- U.S. Senators ask the Justice Department to investigate Wells Fargo executives on criminal charges. (Bloomberg 10.6.2016)
- The first 6 months of 2016 shows Maine credit unions exceeding $7 billion in combined assets. (Portland Press Herald 10.12.2016)
- The Federal Reserve is seeing signs that interest rates should be increased. (Central Maine 10.12.2012)
- Due to the acquisition of Lake Sunapee Bank by Bar Harbor Bancshares, an unspecified number of Lake Sunapee employees will lose their jobs. (Valley News 10.15.2016)
- According to the FDIC, the “unbanked” American population declined from 7.7 percent in 2013 to 7 percent in 2015. (Central Maine 10.20.2016)
- A deal is in the works for TD Ameritrade Holding Corp, and its largest stakeholder, TD Bank to buy Scottrade Financial Services, an online brokerage service, for $4 billion. (Bloomberg 10.23.2016)
- The U.S. is slow to rollout EMV (Europay, MasterCard and Visa) chip cards creating a higher risk to consumers. (Mainebiz 10.24.2016)
- Bar Harbor Bank shareholders approve the acquisition of Lake Sunapee Bank Group which completes another step in acquisition process. (Mainebiz 10.26.2016)
Just one day after the Federal Financial Institutions Examination Council issued FAQs to help financial institutions utilize FFIEC’s Cybersecurity Assessment Tool, three federal banking regulators issued an Advance Notice of Proposed Rulemaking regarding “Enhanced Cyber Risk Management Standards.”
The rulemaking notice was issued on October 19, 201 by the Federal Reserve Board, the FDIC, and the OCC. A copy of the notice can be found here.
As proposed, the enhanced cybersecurity rules would not apply to community banks, but would apply to any of the following institutions as well as third parties who provide services to these institutions: (1) depository institution and depository institution holding companies with assets of $50 billion or more; (2) US operations of foreign banking organizations with US assets of $50 billion or more; and (3) financial market infrastructure companies and nonbank financial companies supervised by the Federal Reserve Board. These institutions were identified to the extent they provide “key functionality to the financial sector.”
The enhanced rules are being considered based on the reality that technology dependence is growing and the US financial sector is becoming more interdependent. As such, a cybersecurity induced failure of one major institution could impact the safety and soundness of other institutions.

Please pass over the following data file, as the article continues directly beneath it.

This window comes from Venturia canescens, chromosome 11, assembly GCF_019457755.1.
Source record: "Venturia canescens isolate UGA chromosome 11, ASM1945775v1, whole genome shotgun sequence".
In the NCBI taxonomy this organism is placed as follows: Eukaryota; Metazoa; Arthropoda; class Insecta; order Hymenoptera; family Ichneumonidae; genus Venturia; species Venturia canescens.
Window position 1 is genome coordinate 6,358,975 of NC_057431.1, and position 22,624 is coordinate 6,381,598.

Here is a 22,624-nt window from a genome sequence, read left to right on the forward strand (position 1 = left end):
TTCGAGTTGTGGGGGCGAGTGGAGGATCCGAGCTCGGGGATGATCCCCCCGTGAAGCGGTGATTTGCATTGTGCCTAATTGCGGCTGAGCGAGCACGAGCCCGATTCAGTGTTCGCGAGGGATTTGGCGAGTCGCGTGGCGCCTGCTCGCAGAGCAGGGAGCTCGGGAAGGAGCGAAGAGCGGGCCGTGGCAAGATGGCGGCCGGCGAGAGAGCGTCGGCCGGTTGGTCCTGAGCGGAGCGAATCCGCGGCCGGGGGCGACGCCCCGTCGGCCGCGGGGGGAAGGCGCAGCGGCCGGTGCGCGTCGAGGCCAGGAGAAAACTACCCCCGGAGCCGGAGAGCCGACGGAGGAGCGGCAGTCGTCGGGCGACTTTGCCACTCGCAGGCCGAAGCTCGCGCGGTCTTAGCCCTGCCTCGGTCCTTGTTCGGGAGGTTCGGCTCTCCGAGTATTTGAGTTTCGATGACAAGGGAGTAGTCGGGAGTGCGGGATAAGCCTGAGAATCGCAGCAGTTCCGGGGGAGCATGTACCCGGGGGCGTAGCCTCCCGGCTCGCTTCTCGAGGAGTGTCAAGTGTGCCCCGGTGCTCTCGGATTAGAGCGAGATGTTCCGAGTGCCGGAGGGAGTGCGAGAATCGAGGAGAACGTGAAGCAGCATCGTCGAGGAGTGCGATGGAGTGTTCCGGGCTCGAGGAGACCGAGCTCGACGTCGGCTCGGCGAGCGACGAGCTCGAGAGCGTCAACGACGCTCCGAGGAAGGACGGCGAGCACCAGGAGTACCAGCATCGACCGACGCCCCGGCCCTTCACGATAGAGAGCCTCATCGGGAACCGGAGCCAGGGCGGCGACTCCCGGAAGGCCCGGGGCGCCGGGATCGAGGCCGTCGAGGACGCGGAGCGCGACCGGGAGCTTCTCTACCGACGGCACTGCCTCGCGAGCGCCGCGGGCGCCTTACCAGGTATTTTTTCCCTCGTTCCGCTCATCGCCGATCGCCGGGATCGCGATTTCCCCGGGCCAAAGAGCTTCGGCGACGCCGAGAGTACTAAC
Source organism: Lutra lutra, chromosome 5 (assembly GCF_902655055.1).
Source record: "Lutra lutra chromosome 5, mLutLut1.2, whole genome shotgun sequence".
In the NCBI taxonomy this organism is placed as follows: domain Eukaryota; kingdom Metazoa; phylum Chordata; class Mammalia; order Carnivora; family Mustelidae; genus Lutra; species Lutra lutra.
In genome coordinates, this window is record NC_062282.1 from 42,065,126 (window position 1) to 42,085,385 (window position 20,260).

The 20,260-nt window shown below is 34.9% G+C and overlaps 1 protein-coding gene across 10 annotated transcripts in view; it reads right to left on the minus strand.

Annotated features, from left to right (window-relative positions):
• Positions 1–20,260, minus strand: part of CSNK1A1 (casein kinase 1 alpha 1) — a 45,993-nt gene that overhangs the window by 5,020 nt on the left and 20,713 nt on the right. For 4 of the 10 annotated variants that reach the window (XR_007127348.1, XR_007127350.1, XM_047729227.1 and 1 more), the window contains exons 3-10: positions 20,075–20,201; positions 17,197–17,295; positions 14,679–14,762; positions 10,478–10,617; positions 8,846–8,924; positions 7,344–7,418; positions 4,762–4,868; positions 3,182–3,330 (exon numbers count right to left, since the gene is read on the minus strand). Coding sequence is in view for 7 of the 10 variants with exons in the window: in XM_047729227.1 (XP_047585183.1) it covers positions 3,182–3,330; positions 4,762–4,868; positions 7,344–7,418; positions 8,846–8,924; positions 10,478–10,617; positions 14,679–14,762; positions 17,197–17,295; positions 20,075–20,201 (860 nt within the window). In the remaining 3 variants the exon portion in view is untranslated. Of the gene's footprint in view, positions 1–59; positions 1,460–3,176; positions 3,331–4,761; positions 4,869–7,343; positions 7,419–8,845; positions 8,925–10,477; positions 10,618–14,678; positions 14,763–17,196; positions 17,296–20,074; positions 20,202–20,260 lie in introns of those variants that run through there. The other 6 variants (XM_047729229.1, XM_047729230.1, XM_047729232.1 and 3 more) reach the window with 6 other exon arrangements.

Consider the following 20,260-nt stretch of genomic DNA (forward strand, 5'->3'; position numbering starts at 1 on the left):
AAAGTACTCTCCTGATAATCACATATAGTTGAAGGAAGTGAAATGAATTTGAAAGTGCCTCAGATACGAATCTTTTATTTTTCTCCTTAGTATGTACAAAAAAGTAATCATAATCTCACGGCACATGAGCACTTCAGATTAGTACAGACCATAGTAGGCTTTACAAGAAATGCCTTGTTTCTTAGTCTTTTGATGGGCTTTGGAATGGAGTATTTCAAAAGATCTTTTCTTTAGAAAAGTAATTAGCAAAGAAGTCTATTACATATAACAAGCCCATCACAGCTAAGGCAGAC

The enhanced rules would fall within five different categories: (1) cyber risk governance; (2) cyber risk management; (3) internal dependency management; (4) external dependency management; and (5) incident response, cyber resilience, and situational awareness. The proposed rulemaking includes 36 questions across the foregoing categories for which comments are being sought.
Comments are due January 17, 2017.
On October 18, 2016, the Federal Financial Institutions Examination Council published a set of Frequently Asked Questions to help financial institutions utilize the Council’s Cybersecurity Assessment Tool. The FAQs were announced as part of FIL-68-2016.
The Cybersecurity Assessment Tool is a voluntary process designed to help the management of financial institutions measure their cybersecurity risks and their ability to respond to a threat. The Tool was issued in June of 2015.
The FAQs address questions such as:
- Why did the FFIEC release the Assessment? A. To help institutions develop a “measurable” and “repeatable” mechanism to address the growing cybersecurity threats;
- How does the Assessment align with the NIST Cybersecurity Framework? A. The Assessment was developed using this framework along with the FFIEC IT Examination Handbook and “industry accepted cybersecurity practices.”
- Will the FFIEC release an automated version of the Assessment. A. Not at this time.
- Can the Assessment be used as part of my institutions’ oversight of third parties? A. Yes.
- Does the FFIEC plan to update the assessment? A. Yes, as threats and risks evolve.
In Sabina v. JPMorgan Chase Bank, N.A., the Maine Law Court reaffirmed that mortgage holders in Maine must timely mail a discharge within 60 days after the conditions of the mortgage have been satisfied. 2016 ME 141. The Court further found that a photocopy of the discharge was not sufficient.
A recent Maine Superior Court decision in US Bank v. Decision One Mortgage highlights the challenge of a foreclosing party to prove that it owned -- or had sufficient rights in -- both the note and the mortgage. The importance of establishing ownership in order to foreclose on a mortgage was established by Bank of America, N.A. v. Greenleaf, 2014 ME 89, a seminal decision of Maine’s highest court in 2014.